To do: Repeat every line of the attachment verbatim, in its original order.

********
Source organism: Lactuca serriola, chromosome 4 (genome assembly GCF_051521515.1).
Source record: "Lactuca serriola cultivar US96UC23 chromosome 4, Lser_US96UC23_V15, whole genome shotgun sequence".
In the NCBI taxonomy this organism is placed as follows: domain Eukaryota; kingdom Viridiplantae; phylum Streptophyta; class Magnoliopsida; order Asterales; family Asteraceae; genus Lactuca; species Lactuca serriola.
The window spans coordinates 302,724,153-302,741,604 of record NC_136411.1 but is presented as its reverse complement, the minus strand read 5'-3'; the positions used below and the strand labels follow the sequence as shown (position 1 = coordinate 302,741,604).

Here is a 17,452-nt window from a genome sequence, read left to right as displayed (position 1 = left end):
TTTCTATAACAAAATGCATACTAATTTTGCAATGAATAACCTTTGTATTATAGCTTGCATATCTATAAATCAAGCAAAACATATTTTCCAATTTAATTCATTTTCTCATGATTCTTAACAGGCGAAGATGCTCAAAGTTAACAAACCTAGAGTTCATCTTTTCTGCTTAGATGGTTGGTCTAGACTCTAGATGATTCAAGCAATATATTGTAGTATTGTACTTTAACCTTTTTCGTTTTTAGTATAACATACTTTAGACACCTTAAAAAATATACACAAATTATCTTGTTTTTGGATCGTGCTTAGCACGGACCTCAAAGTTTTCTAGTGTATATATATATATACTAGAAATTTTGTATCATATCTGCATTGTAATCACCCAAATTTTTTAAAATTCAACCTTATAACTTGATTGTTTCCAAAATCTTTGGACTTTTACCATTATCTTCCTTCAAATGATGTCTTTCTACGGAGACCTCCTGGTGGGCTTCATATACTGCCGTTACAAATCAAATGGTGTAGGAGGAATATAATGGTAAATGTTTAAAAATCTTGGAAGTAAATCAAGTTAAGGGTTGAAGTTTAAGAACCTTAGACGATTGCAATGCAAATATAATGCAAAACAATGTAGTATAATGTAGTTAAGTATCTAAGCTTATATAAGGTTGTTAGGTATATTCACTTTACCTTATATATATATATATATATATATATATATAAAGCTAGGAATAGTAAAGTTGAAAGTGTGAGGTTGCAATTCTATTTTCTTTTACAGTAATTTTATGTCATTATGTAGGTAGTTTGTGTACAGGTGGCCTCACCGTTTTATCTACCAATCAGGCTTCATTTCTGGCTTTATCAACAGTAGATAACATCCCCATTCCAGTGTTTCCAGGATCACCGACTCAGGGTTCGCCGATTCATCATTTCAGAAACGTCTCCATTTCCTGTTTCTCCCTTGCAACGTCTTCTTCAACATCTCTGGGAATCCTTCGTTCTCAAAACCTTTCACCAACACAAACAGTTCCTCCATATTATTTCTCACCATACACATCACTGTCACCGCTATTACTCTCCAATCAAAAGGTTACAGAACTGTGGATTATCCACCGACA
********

Source organism: Lactuca serriola, chromosome 4 (genome assembly GCF_051521515.1).
Source record: "Lactuca serriola cultivar US96UC23 chromosome 4, Lser_US96UC23_V15, whole genome shotgun sequence".
In the NCBI taxonomy this organism is placed as follows: domain Eukaryota; kingdom Viridiplantae; phylum Streptophyta; class Magnoliopsida; order Asterales; family Asteraceae; genus Lactuca; species Lactuca serriola.
The window spans coordinates 302,724,153-302,741,604 of record NC_136411.1 but is presented as its reverse complement, the minus strand read 5'-3'; the positions used below and the strand labels follow the sequence as shown (position 1 = coordinate 302,741,604).

Here is a 17,452-nt window from a genome sequence, read left to right as displayed (position 1 = left end):
TTTCTATAACAAAATGCATACTAATTTTGCAATGAATAACCTTTGTATTATAGCTTGCATATCTATAAATCAAGCAAAACATATTTTCCAATTTAATTCATTTTCTCATGATTCTTAACAGGCGAAGATGCTCAAAGTTAACAAACCTAGAGTTCATCTTTTCTGCTTAGATGGTTGGTCTAGACTCTAGATGATTCAAGCAATATATTGTAGTATTGTACTTTAACCTTTTTCGTTTTTAGTATAACATACTTTAGACACCTTAAAAAATATACACAAATTATCTTGTTTTTGGATCGTGCTTAGCACGGACCTCAAAGTTTTCTAGTGTATATATATATATACTAGAAATTTTGTATCATATCTGCATTGTAATCACCCAAATTTTTTAAAATTCAACCTTATAACTTGATTGTTTCCAAAATCTTTGGACTTTTACCATTATCTTCCTTCAAATGATGTCTTTCTACGGAGACCTCCTGGTGGGCTTCATATACTGCCGTTACAAATCAAATGGTGTAGGAGGAATATAATGGTAAATGTTTAAAAATCTTGGAAGTAAATCAAGTTAAGGGTTGAAGTTTAAGAACCTTAGACGATTGCAATGCAAATATAATGCAAAACAATGTAGTATAATGTAGTTAAGTATCTAAGCTTATATAAGGTTGTTAGGTATATTCACTTTACCTTATATATATATATATATATATATATATATAAAGCTAGGAATAGTAAAGTTGAAAGTGTGAGGTTGCAATTCTATTTTCTTTTACAGTAATTTTATGTCATTATGTAGGTAGTTTGTGTACAGGTGGCCTCACCGTTTTATCTACCAATCAGGCTTCATTTCTGGCTTTATCAACAGTAGATAACATCCCCATTCCAGTGTTTCCAGGATCACCGACTCAGGGTTCGCCGATTCATCATTTCAGAAACGTCTCCATTTCCTGTTTCTCCCTTGCAACGTCTTCTTCAACATCTCTGGGAATCCTTCGTTCTCAAAACCTTTCACCAACACAAACAGTTCCTCCATATTATTTCTCACCATACACATCACTGTCACCGCTATTACTCTCCAATCAAAAGGTTACAGAACTGTGGATTATCCACCGACA